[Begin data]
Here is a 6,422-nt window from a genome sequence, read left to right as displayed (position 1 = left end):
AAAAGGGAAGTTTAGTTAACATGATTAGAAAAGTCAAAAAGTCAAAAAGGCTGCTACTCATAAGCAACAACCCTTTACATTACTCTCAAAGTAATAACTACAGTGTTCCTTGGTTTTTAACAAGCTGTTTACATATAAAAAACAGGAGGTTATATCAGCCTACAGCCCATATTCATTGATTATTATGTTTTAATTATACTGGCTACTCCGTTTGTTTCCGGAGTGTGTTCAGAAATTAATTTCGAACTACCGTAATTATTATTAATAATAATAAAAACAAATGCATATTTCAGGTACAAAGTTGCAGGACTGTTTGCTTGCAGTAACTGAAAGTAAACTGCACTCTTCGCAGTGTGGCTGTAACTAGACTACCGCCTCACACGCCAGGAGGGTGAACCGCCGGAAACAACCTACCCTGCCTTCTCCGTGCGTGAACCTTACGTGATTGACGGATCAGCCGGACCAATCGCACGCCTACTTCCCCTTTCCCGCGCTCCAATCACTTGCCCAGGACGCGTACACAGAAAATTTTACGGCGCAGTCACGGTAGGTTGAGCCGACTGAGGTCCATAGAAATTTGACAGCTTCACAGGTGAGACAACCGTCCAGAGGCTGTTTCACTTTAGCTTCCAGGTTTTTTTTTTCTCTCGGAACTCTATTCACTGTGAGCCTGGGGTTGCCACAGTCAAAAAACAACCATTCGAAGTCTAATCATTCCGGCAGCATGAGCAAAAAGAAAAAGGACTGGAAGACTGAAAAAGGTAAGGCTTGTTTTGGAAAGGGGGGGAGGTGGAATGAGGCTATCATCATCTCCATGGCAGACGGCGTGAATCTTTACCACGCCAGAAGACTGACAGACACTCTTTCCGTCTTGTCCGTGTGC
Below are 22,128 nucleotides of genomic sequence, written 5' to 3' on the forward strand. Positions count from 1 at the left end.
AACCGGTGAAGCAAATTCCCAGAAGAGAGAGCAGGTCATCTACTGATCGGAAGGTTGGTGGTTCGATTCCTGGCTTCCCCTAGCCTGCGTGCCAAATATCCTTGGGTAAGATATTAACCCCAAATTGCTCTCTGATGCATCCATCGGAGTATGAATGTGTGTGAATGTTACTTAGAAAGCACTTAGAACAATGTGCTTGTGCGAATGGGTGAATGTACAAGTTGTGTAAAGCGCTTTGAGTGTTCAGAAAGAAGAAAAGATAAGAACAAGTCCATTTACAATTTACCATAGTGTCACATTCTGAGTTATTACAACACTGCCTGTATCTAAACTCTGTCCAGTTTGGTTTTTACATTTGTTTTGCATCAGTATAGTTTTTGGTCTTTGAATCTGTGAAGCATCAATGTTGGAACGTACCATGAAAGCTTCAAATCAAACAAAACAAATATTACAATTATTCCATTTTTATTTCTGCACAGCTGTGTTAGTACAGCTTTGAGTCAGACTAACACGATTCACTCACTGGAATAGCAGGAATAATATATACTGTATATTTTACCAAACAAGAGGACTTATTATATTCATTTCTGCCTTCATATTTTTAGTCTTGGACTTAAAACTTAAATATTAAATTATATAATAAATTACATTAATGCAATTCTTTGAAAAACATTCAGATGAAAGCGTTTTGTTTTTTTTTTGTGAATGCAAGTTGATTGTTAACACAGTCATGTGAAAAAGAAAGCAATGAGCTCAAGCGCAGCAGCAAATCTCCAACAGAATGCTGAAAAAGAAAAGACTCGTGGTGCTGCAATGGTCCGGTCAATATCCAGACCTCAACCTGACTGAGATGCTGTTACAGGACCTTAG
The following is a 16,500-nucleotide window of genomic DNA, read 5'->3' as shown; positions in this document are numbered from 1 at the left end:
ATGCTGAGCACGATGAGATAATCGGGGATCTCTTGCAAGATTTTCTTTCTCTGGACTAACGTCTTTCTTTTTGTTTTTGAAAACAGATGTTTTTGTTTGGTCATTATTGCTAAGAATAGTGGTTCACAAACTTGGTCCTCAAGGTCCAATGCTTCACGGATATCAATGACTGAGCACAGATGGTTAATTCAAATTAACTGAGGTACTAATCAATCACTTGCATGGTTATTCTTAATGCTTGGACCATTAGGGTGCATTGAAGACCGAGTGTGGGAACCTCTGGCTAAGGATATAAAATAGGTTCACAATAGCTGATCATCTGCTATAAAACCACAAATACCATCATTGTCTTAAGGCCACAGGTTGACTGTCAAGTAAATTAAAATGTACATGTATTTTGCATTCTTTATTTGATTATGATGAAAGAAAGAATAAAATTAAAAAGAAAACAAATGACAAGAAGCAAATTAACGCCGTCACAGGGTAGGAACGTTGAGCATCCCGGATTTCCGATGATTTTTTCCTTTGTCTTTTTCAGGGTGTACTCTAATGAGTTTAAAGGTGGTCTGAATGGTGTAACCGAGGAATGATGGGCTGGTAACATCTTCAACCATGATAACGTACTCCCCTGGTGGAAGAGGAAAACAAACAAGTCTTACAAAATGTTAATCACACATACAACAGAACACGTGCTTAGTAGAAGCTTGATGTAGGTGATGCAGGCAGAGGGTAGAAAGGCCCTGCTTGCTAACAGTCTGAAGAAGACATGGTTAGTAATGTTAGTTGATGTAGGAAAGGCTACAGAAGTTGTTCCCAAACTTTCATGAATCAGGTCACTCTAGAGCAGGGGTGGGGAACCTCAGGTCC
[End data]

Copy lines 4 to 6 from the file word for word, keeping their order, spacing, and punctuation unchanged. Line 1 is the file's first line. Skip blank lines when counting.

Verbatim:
AACCGGTGAAGCAAATTCCCAGAAGAGAGAGCAGGTCATCTACTGATCGGAAGGTTGGTGGTTCGATTCCTGGCTTCCCCTAGCCTGCGTGCCAAATATCCTTGGGTAAGATATTAACCCCAAATTGCTCTCTGATGCATCCATCGGAGTATGAATGTGTGTGAATGTTACTTAGAAAGCACTTAGAACAATGTGCTTGTGCGAATGGGTGAATGTACAAGTTGTGTAAAGCGCTTTGAGTGTTCAGAAAGAAGAAAAGATAAGAACAAGTCCATTTACAATTTACCATAGTGTCACATTCTGAGTTATTACAACACTGCCTGTATCTAAACTCTGTCCAGTTTGGTTTTTACATTTGTTTTGCATCAGTATAGTTTTTGGTCTTTGAATCTGTGAAGCATCAATGTTGGAACGTACCATGAAAGCTTCAAATCAAACAAAACAAATATTACAATTATTCCATTTTTATTTCTGCACAGCTGTGTTAGTACAGCTTTGAGTCAGACTAACACGATTCACTCACTGGAATAGCAGGAATAATATATACTGTATATTTTACCAAACAAGAGGACTTATTATATTCATTTCTGCCTTCATATTTTTAGTCTTGGACTTAAAACTTAAATATTAAATTATATAATAAATTACATTAATGCAATTCTTTGAAAAACATTCAGATGAAAGCGTTTTGTTTTTTTTTTGTGAATGCAAGTTGATTGTTAACACAGTCATGTGAAAAAGAAAGCAATGAGCTCAAGCGCAGCAGCAAATCTCCAACAGAATGCTGAAAAAGAAAAGACTCGTGGTGCTGCAATGGTCCGGTCAATATCCAGACCTCAACCTGACTGAGATGCTGTTACAGGACCTTAG
The following is a 16,500-nucleotide window of genomic DNA, read 5'->3' as shown; positions in this document are numbered from 1 at the left end:
ATGCTGAGCACGATGAGATAATCGGGGATCTCTTGCAAGATTTTCTTTCTCTGGACTAACGTCTTTCTTTTTGTTTTTGAAAACAGATGTTTTTGTTTGGTCATTATTGCTAAGAATAGTGGTTCACAAACTTGGTCCTCAAGGTCCAATGCTTCACGGATATCAATGACTGAGCACAGATGGTTAATTCAAATTAACTGAGGTACTAATCAATCACTTGCATGGTTATTCTTAATGCTTGGACCATTAGGGTGCATTGAAGACCGAGTGTGGGAACCTCTGGCTAAGGATATAAAATAGGTTCACAATAGCTGATCATCTGCTATAAAACCACAAATACCATCATTGTCTTAAGGCCACAGGTTGACTGTCAAGTAAATTAAAATGTACATGTATTTTGCATTCTTTATTTGATTATGATGAAAGAAAGAATAAAATTAAAAAGAAAACAAATGACAAGAAGCAAATTAACGCCGTCACAGGGTAGGAACGTTGAGCATCCCGGATTTCCGATGATTTTTTCCTTTGTCTTTTTCAGGGTGTACTCTAATGAGTTTAAAGGTGGTCTGAATGGTGTAACCGAGGAATGATGGGCTGGTAACATCTTCAACCATGATAACGTACTCCCCTGGTGGAAGAGGAAAACAAACAAGTCTTACAAAATGTTAATCACACATACAACAGAACACGTGCTTAGTAGAAGCTTGATGTAGGTGATGCAGGCAGAGGGTAGAAAGGCCCTGCTTGCTAACAGTCTGAAGAAGACATGGTTAGTAATGTTAGTTGATGTAGGAAAGGCTACAGAAGTTGTTCCCAAACTTTCATGAATCAGGTCACTCTAGAGCAGGGGTGGGGAACCTCAGGTCC